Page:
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Carpenter Switching to LB to Pursue NFL Dream

By Dave Holcomb
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Dave Holcomb discusses the position switch of Georgia Tech defender Tariq Carpenter.

Georgia Tech’s Tariq Carpenter experienced a perfectly fine college career at safety. He arrived in Atlanta as a 3-star prospect in the 2017 recruiting class and played five good college seasons.

Carpenter helped the Yellow Jackets defense transition from playing a supporting role to a triple-option offense under Paul Johnson to a more traditional defensive style with coach Geoff Collins.

In five seasons, Carpenter posted 223 total tackles, including 154 solos, 7.0 tackles for loss, 17 pass defenses and four interceptions.

Carpenter could never play football again and look back on his career with fondness. Sure, he probably wishes Georgia Tech won a few more games during his tenure, but he played as well individually.

But for competitors such as Carpenter, it’s hard to give up the game. And the Georgia Tech safety is willing to switch to linebacker to keep his career going.

It’s possible that he could experience even more success after the position change.

Transitioning from the secondary to a spot in the front seven is usually difficult to make because of the size and strength required to play defensive line and linebacker. But at 6-foot-3 and 230 pounds, Carpenter possesses the frame to play linebacker.

Some of his tendencies even lean more towards him excelling at linebacker.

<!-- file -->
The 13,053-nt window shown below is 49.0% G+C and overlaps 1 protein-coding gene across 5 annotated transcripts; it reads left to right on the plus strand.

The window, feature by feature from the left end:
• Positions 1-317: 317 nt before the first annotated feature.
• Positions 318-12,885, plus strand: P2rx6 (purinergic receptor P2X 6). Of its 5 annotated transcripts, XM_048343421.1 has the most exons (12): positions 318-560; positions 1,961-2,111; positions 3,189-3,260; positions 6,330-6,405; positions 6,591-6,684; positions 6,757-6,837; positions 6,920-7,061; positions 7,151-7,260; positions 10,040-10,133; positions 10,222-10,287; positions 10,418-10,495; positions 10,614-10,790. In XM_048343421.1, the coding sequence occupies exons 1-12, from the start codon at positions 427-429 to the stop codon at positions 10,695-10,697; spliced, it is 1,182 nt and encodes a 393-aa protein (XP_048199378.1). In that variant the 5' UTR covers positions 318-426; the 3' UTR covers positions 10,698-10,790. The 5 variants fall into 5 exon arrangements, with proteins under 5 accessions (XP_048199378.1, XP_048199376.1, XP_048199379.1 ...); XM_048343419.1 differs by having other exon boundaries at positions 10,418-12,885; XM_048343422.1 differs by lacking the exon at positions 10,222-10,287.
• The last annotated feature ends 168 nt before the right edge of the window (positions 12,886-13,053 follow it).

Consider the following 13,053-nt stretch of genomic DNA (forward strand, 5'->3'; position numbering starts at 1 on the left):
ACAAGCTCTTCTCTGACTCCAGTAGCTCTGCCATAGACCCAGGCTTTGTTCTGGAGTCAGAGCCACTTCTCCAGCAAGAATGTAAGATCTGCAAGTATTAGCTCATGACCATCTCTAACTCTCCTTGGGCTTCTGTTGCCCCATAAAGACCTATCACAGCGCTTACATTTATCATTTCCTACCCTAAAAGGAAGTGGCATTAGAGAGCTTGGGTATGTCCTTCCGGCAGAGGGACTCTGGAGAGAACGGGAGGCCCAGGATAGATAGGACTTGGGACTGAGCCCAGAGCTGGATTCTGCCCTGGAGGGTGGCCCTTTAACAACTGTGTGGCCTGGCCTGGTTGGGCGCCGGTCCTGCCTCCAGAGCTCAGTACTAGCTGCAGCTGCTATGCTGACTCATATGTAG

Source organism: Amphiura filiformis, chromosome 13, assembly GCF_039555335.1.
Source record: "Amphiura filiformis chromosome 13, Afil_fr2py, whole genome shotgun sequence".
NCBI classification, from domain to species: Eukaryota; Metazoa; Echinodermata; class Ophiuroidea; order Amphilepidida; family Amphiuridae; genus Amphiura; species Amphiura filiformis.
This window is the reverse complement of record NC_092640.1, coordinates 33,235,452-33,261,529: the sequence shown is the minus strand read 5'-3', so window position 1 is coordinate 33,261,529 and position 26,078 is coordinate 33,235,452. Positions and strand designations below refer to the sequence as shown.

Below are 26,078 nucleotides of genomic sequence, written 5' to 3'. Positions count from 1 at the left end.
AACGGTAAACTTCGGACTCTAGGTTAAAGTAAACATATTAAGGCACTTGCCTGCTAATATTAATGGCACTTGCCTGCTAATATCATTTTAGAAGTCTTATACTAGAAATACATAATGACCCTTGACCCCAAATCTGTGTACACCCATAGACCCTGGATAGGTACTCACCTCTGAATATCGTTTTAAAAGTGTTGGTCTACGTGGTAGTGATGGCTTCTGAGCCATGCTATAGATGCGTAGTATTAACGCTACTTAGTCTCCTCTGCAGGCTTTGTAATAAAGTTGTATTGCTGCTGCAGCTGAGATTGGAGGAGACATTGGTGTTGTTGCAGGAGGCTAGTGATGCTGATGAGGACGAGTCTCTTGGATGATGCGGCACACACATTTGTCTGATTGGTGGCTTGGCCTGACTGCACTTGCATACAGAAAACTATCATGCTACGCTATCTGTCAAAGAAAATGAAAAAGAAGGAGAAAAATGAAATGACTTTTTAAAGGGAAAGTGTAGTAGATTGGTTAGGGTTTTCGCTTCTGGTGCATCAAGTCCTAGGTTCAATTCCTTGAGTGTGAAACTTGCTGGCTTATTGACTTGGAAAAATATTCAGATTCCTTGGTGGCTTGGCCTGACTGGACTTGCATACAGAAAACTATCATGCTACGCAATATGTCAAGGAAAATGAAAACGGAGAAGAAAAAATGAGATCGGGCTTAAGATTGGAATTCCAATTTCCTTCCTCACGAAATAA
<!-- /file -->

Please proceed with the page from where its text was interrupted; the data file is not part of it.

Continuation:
“His size, speed and aggressive demeanor should help him fit more cleanly than at safety,” NFL analyst Lance Zierlein of wrote. “Carpenter is a natural in-run support with clear eyes and a physical approach in the box.”

Obviously, switching positions while moving up a level of play will make grading Carpenter on a learning curve necessary. Still, Zierlein wrote he has the skills to do it, including the ability to more closely guard tight ends in the passing game.

NFL draft analyst Joe Marino of NFL Draft Network agrees.

“He has the frame needed to play on the second level and features outstanding length,” Marino wrote. “He is a physical defender that is a sound tackler.”

One of the biggest keys for Carpenter this offseason was to perform well at the Senior Bowl and the Georgia Tech Pro Day. Furthermore, Carpenter has to convince teams around the league he will be an asset on special teams while he develops as a linebacker.

Carpenter can place a checkmark next to the first key. Georgia Tech beat writer Ken Sugiura of The Atlanta-Journal Constitution reported he “dazzled” at the Senior and Hula Bowls.

Then at the Georgia Tech Pro Day, Carpenter ran the 40-yard dash in 4.52 seconds. He also posted an 11-feet, 4-inch broad jump.

Among safeties, Carpenter’s 40-yard dash time is somewhat ordinary. But at linebacker, his time is eye-popping. Additionally, his broad jump would have tied the best mark from all prospects at the 2022 NFL Combine.

Testing well helps get players drafted. Although nothing is guaranteed when it comes to Day 3 of the NFL Draft, the draft scouts at ESPN have ranked Carpenter No. 20 among the inside linebackers in the 2022 draft class. ESPN also rated the new linebacker the 207th-best overall player, firmly placing him among the prospects who could be drafted in the sixth round.

Once in a camp, Carpenter will likely need to excel on special teams to make an NFL roster. There’s little chance that he develops into an NFL-caliber linebacker in one summer, so in the meantime, in order to keep receiving valuable practice repetitions and direction from NFL coaches, the Georgia Tech product must carve out a role on special teams.

“[Carpenter’s] traits and special teams talent could buy him an early opportunity on a roster as he learns the linebacker position,” wrote Zierlein.

Most importantly, Carpenter’s traits, talent and special teams play could help his football dream continue.